Despite its limitations, this study’s results suggest that A-PRF membranes accelerate the healing process by promoting a higher reduction along the recovery period and an apparent less painful postoperative period.


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Ethics Statement/Confirmation of Patients’ Permission

This study was approved by the Ethics Committee of Egas Moniz. All participants provided their signed informed consent.

Clinical Relevance

The use of A-PRF dressings may be a simple and effective method of accelerating the healing process and reducing postoperative discomfort associated with FGG harvesting.

Authors’ Contributions

All investigators independently performed all phases of the study, including protocol development, experimental procedures, data analysis, result interpretation, and reporting.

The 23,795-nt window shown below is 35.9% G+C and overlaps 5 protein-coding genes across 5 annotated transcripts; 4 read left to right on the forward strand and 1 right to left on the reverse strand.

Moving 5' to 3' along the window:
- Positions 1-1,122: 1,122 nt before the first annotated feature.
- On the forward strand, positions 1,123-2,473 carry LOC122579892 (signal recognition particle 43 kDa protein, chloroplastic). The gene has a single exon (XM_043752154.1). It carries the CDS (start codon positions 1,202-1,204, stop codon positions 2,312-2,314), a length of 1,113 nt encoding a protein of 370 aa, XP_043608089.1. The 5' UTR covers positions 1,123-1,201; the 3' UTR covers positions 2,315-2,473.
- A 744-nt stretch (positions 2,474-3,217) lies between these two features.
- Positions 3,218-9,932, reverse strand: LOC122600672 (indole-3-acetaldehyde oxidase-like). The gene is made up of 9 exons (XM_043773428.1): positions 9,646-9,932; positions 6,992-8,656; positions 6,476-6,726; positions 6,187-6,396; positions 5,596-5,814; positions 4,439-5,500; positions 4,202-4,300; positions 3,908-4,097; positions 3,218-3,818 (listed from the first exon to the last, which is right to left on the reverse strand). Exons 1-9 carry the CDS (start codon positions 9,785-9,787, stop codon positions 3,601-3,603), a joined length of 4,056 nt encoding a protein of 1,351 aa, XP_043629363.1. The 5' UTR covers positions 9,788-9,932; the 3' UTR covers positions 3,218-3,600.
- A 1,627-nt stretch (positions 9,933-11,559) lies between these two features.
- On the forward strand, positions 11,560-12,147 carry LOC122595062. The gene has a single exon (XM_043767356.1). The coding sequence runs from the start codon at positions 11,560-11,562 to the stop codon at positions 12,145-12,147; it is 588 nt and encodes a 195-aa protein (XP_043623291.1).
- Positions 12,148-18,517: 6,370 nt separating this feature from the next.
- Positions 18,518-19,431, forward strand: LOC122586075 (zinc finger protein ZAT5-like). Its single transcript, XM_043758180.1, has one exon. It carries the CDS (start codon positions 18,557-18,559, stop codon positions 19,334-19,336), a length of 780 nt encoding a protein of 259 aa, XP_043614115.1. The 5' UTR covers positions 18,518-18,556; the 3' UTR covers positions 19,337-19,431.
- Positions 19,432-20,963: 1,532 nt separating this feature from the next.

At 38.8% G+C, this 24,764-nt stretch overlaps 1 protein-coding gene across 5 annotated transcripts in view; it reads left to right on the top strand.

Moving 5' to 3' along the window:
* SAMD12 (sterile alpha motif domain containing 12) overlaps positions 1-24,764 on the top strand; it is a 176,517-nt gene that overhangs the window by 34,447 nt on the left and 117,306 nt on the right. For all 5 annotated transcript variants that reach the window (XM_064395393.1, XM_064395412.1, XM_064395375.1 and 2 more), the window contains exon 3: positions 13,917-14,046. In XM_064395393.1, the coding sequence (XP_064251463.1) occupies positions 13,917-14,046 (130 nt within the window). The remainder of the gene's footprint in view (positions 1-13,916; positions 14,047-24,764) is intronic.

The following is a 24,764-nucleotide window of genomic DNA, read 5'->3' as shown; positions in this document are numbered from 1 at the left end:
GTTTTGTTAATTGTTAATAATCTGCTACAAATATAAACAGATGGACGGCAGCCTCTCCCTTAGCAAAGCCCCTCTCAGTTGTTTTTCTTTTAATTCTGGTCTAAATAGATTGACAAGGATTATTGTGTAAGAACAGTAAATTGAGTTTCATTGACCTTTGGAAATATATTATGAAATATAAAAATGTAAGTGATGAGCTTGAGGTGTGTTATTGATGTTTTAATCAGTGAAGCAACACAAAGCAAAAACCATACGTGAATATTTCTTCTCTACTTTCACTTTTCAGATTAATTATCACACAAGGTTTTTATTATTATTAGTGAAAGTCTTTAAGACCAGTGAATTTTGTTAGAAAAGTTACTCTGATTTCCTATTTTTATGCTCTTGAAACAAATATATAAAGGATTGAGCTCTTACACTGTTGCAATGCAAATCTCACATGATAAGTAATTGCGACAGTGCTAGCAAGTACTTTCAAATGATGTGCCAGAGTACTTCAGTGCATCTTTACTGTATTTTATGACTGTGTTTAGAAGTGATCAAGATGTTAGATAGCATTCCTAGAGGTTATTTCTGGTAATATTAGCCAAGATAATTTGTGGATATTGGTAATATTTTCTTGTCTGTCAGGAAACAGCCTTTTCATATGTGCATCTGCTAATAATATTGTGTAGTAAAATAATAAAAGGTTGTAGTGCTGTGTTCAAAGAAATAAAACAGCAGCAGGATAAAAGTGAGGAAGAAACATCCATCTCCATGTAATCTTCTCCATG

Conflict of Interest

None declared.

Acknowledgment

The materials were kindly provided on a temporary basis by PRF Process, France.


Address for correspondence

João Botelho, MSc, DDS
Department of Periodontology, Clinical Research Unit (CRU), Centro de Investigação Interdisciplinar Egas Moniz (CiiEM), Instituto Universitário Egas Moniz, Egas Moniz Cooperativa de Ensino Superior, Campus Universitário
Quinta da Granja, 2829 - 511, Almada
Portugal   

Publication History

Publication Date:
13 March 2020 (online)

© .

Thieme Medical and Scientific Publishers Private Ltd.
A-12, Second Floor, Sector -2, NOIDA -201301, India


  
Zoom Image
Fig. 1 Surgical technique for application of A-PRF, and evaluation of postoperative epithelialization in the PRF and test groups at baseline, 14 days and 30 days after surgery. A-PRF, advanced platelet-rich fibrin.
Zoom Image
Fig. 2 Palatal wound area (mm2), evaluated along the follow-up visits, for the control (n = 11) and A-PRF (n = 14) groups.